Is your trust still protecting your assets including your family farm and business?
Many of you will be aware that there have been recent changes to New Zealand trust law. But are you aware of the risks your trust may face with respect to a relationship property claim?
There is a common misconception that if you have a family trust owning assets, such as the family farm, it will protect those assets from a relationship property claim. Unfortunately this is not always the case.
There has been recent developments through the Courts that have made some trusts vulnerable to a relationship property claim.
Mike’s trust owns a dairy farm. Mike’s parents settled Mike’s trust some years ago. Mike and his parents are the trustees of Mike’s trust. Mike is their only child and he has worked on the farm since he was 15. He is a beneficiary of Mike’s trust. Mike worked hard on the farm and has barely had time to even think about meeting anyone.
But one day Mike met Molly. Molly came from a farming family. She spent a lot of time on the farm with Mike. Mike thinks it is a match made in heaven. Molly moves in with Mike and helps with the fencing, milking, rears the calves and also helps Mike renovate the homestead on the farm that Mike lives in.
Molly doesn’t have any assets aside from a couple of horses. Mike would like to marry Molly but he is not sure that he would want Molly to have a share in the farm at this early point in their relationship. Luckily, the farm is owned by Mike’s trust so Mike thinks it is protected from a relationship property claim.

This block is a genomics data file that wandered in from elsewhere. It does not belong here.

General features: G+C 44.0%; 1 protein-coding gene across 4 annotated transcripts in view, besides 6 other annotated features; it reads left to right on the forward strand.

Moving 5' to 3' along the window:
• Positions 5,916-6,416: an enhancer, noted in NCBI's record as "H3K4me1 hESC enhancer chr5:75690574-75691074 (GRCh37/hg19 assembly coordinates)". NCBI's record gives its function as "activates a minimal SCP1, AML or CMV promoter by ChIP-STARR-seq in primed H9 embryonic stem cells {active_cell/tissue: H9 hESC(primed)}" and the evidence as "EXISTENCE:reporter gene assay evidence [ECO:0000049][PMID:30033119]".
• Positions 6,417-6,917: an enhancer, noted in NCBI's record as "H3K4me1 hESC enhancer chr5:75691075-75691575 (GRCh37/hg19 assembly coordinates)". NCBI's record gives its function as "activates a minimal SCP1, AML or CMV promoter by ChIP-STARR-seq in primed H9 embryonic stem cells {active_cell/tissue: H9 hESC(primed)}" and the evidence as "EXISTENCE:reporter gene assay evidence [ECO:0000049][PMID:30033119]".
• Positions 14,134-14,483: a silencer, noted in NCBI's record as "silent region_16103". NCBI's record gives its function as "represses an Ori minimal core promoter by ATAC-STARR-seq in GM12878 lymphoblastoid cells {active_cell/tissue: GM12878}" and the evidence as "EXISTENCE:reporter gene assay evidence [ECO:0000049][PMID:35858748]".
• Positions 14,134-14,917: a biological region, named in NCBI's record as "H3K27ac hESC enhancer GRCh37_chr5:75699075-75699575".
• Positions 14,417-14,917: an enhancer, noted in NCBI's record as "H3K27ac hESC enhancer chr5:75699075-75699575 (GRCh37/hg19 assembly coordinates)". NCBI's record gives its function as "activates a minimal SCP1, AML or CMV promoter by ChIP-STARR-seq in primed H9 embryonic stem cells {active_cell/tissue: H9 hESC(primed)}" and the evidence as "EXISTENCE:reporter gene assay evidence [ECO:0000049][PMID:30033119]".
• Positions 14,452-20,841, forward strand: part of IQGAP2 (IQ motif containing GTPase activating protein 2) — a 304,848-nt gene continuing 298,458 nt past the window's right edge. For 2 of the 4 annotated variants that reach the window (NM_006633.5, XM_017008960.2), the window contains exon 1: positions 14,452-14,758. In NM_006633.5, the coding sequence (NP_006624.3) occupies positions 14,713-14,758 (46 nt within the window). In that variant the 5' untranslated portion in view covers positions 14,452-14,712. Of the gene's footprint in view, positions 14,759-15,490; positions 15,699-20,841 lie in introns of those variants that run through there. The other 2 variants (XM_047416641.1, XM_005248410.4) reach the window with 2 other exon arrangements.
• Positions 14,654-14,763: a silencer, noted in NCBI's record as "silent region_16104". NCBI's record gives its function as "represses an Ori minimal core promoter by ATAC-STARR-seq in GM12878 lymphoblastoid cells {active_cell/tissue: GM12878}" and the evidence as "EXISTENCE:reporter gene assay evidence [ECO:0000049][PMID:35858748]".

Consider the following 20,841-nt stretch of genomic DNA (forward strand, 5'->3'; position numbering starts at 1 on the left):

Mike and Molly get married, however the relationship starts to gradually break down. After about four years of marriage Molly calls it quits and moves out. Mike is shocked to receive a letter in the mail from Molly’s lawyer in which Molly makes a claim against the assets of Mike’s Trust. Mike is even more shocked when he sees his lawyer and is told that Molly may have a valid claim against the farm and is entitled to a half share of the homestead.
Where a spouse or partner makes contributions to trust assets that lead to an increase in the value of those trust assets, that spouse or partner may have a claim for a share of the trust assets. Contributions can be income earned or work done and may also include contributions to the household. The homestead on the farm is treated as relationship property where the parties have been in a relationship for three years or more. Relationship property is divided equally at separation.
While this is only one example, what is clear is that the mere ownership of assets in a family trust is not a complete protection from claims by your partner or spouse.
You can however, protect yourself and your assets. This can be done by way of a contracting out agreement (also known as a “pre-nup”).
If you have assets in a trust then you should seek legal advice to ensure that your trust is providing the protection you want.
If you have any queries about relationship property and trusts, get in touch with Kirsty McDonald or Georgia Watts at Gallie Miles Lawyers.